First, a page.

So we’re located on the eastern coast of Africa in the country of Tanzania. Nestled in the middle of a huge cornfield lies a village known as Tengeru. As we’re walking down a dirt road as a “dollar dollar” van packed with commuters whisk by. There are woman on the bantu stands, others sport what seems to be the days grocery stuffed in a wicker basket, stacked high on their heads like a lady walking down Lenox Ave. with her new Sunday hat.
All of a sudden without notice a crowd of kids come running toward us with nothing but pure joy & excitement on their faces, as if a Mr. Softee truck perched itself on a Harlem street corner. I literally spin around to catch what all the excitement was, and right before me they yell, “Mama Marianna , she’s back! She’s here she’s here.” This was a moment that would make a lady clutch her pearls!
What caused all of this ruckus you ask? .Her name is Marianna Houston and she’s “kidnapping” — her students that is, in a good way of course! Her weapons of mass production? is The International Theatre Literacy Project (ITLP) which she is the founding executive director and creator.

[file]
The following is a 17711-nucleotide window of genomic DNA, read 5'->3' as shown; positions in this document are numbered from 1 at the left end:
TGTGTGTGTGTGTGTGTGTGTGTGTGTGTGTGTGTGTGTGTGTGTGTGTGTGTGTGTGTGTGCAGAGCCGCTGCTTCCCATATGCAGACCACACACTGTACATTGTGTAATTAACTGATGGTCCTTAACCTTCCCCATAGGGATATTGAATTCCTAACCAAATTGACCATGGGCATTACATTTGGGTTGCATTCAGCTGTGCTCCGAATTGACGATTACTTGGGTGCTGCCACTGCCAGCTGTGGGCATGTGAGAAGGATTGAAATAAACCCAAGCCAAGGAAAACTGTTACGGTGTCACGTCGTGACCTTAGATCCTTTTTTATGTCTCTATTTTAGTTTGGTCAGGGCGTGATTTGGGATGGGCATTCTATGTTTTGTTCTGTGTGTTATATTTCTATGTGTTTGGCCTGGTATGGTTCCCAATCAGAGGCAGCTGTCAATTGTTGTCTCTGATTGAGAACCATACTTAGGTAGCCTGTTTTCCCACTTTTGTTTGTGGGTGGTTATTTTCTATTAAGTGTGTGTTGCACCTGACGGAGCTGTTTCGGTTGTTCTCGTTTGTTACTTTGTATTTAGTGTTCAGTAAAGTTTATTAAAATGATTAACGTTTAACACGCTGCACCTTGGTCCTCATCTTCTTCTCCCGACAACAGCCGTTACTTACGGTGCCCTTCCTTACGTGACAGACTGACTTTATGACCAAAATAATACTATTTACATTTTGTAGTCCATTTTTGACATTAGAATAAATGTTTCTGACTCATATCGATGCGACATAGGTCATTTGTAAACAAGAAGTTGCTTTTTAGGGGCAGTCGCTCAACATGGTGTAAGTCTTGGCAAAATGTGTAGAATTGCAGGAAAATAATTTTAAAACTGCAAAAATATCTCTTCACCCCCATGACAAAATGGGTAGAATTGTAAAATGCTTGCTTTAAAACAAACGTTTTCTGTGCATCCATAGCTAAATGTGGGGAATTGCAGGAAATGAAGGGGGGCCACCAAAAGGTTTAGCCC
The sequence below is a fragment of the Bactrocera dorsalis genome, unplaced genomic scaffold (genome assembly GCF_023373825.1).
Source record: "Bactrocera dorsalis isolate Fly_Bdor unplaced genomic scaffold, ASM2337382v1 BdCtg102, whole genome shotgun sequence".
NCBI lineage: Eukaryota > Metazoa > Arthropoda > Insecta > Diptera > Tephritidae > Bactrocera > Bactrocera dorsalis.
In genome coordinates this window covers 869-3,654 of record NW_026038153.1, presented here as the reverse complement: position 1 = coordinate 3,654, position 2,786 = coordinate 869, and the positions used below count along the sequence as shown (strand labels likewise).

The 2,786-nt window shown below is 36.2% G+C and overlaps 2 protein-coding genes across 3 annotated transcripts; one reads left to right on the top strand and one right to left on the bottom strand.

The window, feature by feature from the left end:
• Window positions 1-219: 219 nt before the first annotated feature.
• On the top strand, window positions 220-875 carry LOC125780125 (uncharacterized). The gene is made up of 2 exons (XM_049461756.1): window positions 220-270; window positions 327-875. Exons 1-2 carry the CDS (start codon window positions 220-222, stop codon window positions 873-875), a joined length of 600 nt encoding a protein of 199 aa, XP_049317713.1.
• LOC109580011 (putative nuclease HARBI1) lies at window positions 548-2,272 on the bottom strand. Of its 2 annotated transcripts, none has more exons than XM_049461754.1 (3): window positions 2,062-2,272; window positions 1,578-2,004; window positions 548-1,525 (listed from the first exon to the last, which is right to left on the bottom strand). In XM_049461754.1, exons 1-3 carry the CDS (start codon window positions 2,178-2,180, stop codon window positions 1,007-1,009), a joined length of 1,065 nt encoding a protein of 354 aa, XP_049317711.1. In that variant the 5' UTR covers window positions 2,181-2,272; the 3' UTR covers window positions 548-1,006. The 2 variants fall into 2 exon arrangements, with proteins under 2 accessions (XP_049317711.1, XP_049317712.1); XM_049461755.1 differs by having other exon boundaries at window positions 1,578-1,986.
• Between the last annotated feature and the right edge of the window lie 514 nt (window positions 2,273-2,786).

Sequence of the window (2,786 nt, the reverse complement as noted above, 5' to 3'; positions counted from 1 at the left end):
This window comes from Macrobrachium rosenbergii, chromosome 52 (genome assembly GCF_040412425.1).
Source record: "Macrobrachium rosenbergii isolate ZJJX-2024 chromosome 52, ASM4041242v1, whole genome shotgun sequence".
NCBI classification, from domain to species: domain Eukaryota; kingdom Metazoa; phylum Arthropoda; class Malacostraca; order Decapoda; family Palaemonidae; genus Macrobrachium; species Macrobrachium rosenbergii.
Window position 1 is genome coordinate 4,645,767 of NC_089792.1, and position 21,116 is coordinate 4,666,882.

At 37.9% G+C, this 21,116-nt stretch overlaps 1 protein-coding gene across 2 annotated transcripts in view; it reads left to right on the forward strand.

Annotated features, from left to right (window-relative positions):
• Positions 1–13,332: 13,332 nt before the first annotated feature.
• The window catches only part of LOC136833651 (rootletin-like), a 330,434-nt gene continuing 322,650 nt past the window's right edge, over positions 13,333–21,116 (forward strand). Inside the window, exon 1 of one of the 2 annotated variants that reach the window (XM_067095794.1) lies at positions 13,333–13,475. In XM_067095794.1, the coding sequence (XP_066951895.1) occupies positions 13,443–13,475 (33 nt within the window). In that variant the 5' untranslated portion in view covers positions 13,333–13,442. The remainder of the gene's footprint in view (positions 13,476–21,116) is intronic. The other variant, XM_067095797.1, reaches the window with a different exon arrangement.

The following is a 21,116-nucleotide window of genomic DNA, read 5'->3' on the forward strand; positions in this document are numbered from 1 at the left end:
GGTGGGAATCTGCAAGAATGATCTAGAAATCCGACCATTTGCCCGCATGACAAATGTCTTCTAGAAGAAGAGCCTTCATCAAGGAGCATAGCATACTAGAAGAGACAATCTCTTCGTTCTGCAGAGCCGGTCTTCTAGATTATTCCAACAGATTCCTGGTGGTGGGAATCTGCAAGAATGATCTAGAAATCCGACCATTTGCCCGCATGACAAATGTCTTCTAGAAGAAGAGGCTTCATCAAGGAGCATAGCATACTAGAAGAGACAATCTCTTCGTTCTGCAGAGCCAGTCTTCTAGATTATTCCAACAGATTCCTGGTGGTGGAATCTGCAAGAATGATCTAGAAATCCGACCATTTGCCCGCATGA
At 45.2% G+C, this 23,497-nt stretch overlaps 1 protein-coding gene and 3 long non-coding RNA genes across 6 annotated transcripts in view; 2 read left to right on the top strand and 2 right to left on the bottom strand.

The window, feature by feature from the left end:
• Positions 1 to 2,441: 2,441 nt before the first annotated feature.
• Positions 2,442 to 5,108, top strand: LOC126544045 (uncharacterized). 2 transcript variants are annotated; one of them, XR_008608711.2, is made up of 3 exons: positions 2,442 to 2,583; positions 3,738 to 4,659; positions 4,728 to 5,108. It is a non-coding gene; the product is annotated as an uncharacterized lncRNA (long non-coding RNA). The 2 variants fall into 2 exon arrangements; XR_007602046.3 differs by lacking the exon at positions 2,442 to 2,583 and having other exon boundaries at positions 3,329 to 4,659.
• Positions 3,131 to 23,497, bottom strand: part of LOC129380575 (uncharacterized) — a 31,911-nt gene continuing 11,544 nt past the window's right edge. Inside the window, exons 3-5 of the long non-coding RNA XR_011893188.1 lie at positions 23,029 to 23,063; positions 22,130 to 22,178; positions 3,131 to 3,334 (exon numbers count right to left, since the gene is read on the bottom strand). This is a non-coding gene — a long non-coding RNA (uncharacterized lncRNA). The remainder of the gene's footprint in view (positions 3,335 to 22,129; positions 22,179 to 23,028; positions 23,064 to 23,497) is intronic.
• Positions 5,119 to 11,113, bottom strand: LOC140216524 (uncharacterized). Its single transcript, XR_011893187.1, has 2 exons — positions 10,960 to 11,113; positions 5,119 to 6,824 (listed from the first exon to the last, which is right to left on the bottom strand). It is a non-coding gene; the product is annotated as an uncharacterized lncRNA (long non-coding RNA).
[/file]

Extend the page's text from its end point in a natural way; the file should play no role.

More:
The project entering in its 6th year now, is an organization that brings theatre artists (like myself) from the United States to developing countries to conduct community-based playwriting and theatre workshops for secondary school students and teachers. It all began in 2003, when she came to the country with an organization called Cross Cultural Solutions as a volunteer and was asked to cover an additional week for a head teacher who had been recuperating from surgery. Both moved and terrified at the invite, Marianna quickly thought that maybe perhaps discoveries can be made when thrown into life’s greatest risk; therefore she took on the opportunity and went with it! From the experience, Marianna noticed how hungry these students were for the artistic voice and vision she had exposed them, which was unlike any other experience ever offered to their eager minds.
Even more so, moved by the demand they had for her to come back, Marianna thought long and hard about the children that she now call “her babies” and wanted to give them a voice. The thoughts that ran through her mind were, “What are your thoughts? What are your dreams? What are you passionate about?” These questions would help them foster independent thinking in a way that can make them utilize their imagination. Such questions would be new to the students due to Tanzania’s formal way of teaching. Along with cultural artist, Stephen Dimenna, Marianna developed a new way of teaching to children in rural communities in Tanzania. A week long workshop was conducted at Akeri Secondary School in Tengeru Village, which was a huge success.